Peters: Now, more than ever, as we face an economic crisis and global pandemic, we need to do all we can to get Michiganders the relief that they need. That’s why I worked to secure unemployment assistance in the CARES Act for Michigan workers who had been furloughed or unemployed as a result of this crisis. And I’m continuing to fight to get additional relief for the many families still hurting even as parts of our economy reopen. I’ll be pressing to ensure those who remain furloughed or unemployed because of this pandemic have the resources and support that they need to get through this. From protecting sick leave to preventing age discrimination, I will work in a bipartisan manner to support opportunities for all Michiganders and their loved ones. I will keep fighting to ensure we support Michiganders over the age of 50 as we recover from this crisis.

4. Americans pay the highest prescription drug prices in the world. If elected, how will you cut prescription drug prices for all Americans?

Question 4: Prescription Drug Prices

Peters: The skyrocketing cost of prescription drugs is one of the biggest afflictions that many older Americans experience. No one should have to make the impossible decision of whether they pay for their medicine or their electric bill. So I’m working to fix it. That’s why I’ve advanced legislation that would lower the cost of prescription drugs by allowing Medicare to negotiate drug prices for seniors. This would increase transparency, keep drug companies accountable and lower prescription drug prices. And I introduced a bill that would require drug manufacturers to pay rebates to Medicare when prices for Part B drugs rise higher than the rate of inflation. In addition, I support legislation to prevent brand-name drug companies from keeping generic drugs off of the market by gaming the system to create a monopoly. I will never stop fighting to get all Michiganders access to the affordable medication that they need.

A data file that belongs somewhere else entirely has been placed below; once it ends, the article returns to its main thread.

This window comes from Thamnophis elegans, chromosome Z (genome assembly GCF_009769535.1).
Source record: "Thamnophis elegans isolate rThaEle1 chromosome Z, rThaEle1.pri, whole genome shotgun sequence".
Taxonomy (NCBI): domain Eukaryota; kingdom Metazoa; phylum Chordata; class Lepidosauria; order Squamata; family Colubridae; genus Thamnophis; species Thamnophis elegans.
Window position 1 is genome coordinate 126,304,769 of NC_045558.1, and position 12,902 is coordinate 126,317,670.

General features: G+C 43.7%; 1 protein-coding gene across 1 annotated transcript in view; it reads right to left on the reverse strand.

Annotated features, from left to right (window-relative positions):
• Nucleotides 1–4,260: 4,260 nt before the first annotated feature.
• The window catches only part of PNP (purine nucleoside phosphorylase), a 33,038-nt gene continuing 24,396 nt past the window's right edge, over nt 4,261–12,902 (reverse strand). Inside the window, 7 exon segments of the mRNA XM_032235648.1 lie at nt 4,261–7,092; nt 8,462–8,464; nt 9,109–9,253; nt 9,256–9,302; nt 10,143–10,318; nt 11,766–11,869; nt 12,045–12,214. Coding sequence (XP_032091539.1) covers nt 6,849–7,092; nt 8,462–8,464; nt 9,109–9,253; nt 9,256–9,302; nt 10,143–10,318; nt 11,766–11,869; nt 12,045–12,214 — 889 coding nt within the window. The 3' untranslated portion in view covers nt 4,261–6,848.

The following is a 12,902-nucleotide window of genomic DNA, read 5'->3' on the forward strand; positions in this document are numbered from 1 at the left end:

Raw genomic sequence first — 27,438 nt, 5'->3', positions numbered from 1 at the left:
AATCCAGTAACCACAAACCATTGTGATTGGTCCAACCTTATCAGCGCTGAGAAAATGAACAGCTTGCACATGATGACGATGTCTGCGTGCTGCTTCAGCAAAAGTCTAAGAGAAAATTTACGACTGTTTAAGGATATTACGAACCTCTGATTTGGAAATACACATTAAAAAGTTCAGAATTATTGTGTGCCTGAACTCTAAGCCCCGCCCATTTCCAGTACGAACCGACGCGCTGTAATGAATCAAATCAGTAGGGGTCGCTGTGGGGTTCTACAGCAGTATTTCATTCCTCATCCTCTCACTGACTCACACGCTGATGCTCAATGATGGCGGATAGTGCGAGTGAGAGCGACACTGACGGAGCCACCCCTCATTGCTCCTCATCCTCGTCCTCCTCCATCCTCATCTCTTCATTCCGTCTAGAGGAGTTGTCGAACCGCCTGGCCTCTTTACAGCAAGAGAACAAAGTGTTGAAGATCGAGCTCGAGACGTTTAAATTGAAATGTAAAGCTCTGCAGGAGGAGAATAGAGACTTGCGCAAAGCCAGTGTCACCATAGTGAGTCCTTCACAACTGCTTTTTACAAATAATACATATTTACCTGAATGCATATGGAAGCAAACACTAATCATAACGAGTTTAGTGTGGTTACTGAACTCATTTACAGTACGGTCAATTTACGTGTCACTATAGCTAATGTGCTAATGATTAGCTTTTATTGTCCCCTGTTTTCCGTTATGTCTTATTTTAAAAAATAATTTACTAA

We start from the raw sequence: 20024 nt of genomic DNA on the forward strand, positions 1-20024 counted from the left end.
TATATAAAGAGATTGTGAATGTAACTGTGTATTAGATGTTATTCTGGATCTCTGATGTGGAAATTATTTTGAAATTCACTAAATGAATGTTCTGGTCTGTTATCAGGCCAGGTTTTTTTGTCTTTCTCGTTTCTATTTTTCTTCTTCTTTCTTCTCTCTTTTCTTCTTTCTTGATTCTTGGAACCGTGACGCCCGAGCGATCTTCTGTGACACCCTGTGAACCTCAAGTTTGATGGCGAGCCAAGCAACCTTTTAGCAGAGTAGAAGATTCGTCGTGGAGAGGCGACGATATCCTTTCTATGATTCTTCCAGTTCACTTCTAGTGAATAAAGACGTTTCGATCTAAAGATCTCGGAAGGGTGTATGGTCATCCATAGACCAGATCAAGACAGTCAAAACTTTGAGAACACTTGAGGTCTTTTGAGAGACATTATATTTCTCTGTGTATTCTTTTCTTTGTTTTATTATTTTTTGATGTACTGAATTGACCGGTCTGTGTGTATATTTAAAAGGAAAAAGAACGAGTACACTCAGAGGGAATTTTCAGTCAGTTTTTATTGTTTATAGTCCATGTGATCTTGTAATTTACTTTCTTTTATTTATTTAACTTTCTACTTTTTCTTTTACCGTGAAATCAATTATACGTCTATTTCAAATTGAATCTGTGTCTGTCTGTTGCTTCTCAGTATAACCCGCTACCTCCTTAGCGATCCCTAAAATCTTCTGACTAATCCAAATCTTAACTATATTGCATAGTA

James: I will hold drug companies accountable for their prices. I won’t just deliver the tough talk. I will deliver results for Michigan families that need prescription drugs and suffer because most D.C. politicians are more concerned with stuffing their pockets and their bank accounts with profits from drug companies. We should also implement policies that offer overall improvement to our health. We must emphasize preventative care and more wellness coverage, including nutrition and fitness, and health insurance options that are affordable and increase access. And equally important is equipping our country with the tools we need to address future pandemics and outbreaks. We need to repatriate the manufacturing of critical medicines, health care equipment and PPE. We should not put our health care workers and patients in a position where they need to rely on other countries for these important resources. The COVID pandemic has proven that career politicians failed us. They did not properly prepare us for the crisis. But we’ll prepare for generations in the future.